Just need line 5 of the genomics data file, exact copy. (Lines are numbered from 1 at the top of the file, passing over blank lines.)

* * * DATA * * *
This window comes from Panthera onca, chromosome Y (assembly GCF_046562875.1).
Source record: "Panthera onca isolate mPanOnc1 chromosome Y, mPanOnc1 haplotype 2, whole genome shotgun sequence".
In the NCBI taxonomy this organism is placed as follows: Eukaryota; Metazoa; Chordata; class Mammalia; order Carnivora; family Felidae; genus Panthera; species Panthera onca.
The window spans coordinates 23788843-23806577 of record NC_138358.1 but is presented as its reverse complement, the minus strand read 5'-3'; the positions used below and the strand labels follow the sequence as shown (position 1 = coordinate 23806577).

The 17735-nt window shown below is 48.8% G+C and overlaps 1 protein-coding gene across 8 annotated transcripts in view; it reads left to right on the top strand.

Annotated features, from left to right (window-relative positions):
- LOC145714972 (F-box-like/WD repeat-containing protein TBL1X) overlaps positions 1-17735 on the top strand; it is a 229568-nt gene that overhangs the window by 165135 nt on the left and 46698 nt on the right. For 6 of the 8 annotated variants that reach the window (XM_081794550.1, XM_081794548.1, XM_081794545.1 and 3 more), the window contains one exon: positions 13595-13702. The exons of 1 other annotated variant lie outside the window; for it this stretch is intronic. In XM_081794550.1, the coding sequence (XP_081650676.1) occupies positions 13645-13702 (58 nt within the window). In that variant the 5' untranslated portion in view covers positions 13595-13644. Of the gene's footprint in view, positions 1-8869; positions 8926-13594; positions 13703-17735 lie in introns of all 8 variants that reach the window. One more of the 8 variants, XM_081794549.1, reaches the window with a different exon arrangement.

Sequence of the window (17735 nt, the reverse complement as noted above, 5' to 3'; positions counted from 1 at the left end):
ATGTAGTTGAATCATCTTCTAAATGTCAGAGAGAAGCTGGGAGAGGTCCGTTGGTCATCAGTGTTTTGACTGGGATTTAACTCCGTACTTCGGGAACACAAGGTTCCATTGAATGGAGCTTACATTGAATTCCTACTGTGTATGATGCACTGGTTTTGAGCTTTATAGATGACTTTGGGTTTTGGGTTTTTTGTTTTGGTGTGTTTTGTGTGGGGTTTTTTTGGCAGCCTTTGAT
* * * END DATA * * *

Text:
The 17735-nt window shown below is 48.8% G+C and overlaps 1 protein-coding gene across 8 annotated transcripts in view; it reads left to right on the top strand.